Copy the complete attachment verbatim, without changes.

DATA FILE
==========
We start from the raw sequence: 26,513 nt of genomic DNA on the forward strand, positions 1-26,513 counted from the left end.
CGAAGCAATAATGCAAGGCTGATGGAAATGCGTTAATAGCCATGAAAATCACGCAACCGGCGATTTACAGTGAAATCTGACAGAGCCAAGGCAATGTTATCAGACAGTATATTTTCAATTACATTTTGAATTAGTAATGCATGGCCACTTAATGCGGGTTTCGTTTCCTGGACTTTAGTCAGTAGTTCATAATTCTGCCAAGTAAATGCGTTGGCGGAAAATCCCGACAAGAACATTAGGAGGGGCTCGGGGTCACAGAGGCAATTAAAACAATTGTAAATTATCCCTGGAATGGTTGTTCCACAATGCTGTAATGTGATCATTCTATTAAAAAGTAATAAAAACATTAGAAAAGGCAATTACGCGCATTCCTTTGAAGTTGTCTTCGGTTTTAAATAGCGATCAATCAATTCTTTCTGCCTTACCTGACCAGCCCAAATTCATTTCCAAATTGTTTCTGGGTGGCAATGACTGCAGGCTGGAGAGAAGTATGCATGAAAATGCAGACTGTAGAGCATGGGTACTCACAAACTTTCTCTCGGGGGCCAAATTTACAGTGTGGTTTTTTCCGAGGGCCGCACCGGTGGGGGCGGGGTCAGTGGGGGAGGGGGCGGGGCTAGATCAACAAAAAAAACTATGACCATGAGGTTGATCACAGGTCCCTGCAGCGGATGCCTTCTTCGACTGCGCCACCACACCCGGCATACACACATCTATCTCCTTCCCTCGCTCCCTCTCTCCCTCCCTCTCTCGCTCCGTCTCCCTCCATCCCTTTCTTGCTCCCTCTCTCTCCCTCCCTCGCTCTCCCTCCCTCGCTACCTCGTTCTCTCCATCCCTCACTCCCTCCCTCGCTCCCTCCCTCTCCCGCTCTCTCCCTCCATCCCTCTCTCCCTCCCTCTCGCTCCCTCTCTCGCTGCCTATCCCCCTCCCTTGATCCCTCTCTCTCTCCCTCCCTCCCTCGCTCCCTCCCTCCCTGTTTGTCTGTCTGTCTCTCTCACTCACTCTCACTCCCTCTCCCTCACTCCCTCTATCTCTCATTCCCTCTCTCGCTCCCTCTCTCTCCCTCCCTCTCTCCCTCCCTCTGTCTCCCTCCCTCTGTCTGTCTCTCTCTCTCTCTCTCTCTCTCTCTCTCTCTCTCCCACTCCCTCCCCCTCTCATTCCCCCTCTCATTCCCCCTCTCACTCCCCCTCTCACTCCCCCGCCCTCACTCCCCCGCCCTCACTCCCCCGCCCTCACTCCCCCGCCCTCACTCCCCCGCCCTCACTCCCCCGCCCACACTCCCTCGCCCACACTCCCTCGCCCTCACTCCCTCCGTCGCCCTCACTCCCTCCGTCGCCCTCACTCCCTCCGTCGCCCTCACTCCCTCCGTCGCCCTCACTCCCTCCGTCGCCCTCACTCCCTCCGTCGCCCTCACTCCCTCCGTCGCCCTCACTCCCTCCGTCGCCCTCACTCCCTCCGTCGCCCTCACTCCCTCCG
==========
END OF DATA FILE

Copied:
We start from the raw sequence: 26,513 nt of genomic DNA on the forward strand, positions 1-26,513 counted from the left end.
CGAAGCAATAATGCAAGGCTGATGGAAATGCGTTAATAGCCATGAAAATCACGCAACCGGCGATTTACAGTGAAATCTGACAGAGCCAAGGCAATGTTATCAGACAGTATATTTTCAATTACATTTTGAATTAGTAATGCATGGCCACTTAATGCGGGTTTCGTTTCCTGGACTTTAGTCAGTAGTTCATAATTCTGCCAAGTAAATGCGTTGGCGGAAAATCCCGACAAGAACATTAGGAGGGGCTCGGGGTCACAGAGGCAATTAAAACAATTGTAAATTATCCCTGGAATGGTTGTTCCACAATGCTGTAATGTGATCATTCTATTAAAAAGTAATAAAAACATTAGAAAAGGCAATTACGCGCATTCCTTTGAAGTTGTCTTCGGTTTTAAATAGCGATCAATCAATTCTTTCTGCCTTACCTGACCAGCCCAAATTCATTTCCAAATTGTTTCTGGGTGGCAATGACTGCAGGCTGGAGAGAAGTATGCATGAAAATGCAGACTGTAGAGCATGGGTACTCACAAACTTTCTCTCGGGGGCCAAATTTACAGTGTGGTTTTTTCCGAGGGCCGCACCGGTGGGGGCGGGGTCAGTGGGGGAGGGGGCGGGGCTAGATCAACAAAAAAAACTATGACCATGAGGTTGATCACAGGTCCCTGCAGCGGATGCCTTCTTCGACTGCGCCACCACACCCGGCATACACACATCTATCTCCTTCCCTCGCTCCCTCTCTCCCTCCCTCTCTCGCTCCGTCTCCCTCCATCCCTTTCTTGCTCCCTCTCTCTCCCTCCCTCGCTCTCCCTCCCTCGCTACCTCGTTCTCTCCATCCCTCACTCCCTCCCTCGCTCCCTCCCTCTCCCGCTCTCTCCCTCCATCCCTCTCTCCCTCCCTCTCGCTCCCTCTCTCGCTGCCTATCCCCCTCCCTTGATCCCTCTCTCTCTCCCTCCCTCCCTCGCTCCCTCCCTCCCTGTTTGTCTGTCTGTCTCTCTCACTCACTCTCACTCCCTCTCCCTCACTCCCTCTATCTCTCATTCCCTCTCTCGCTCCCTCTCTCTCCCTCCCTCTCTCCCTCCCTCTGTCTCCCTCCCTCTGTCTGTCTCTCTCTCTCTCTCTCTCTCTCTCTCTCTCTCTCCCACTCCCTCCCCCTCTCATTCCCCCTCTCATTCCCCCTCTCACTCCCCCTCTCACTCCCCCGCCCTCACTCCCCCGCCCTCACTCCCCCGCCCTCACTCCCCCGCCCTCACTCCCCCGCCCTCACTCCCCCGCCCACACTCCCTCGCCCACACTCCCTCGCCCTCACTCCCTCCGTCGCCCTCACTCCCTCCGTCGCCCTCACTCCCTCCGTCGCCCTCACTCCCTCCGTCGCCCTCACTCCCTCCGTCGCCCTCACTCCCTCCGTCGCCCTCACTCCCTCCGTCGCCCTCACTCCCTCCGTCGCCCTCACTCCCTCCGTCGCCCTCACTCCCTCCG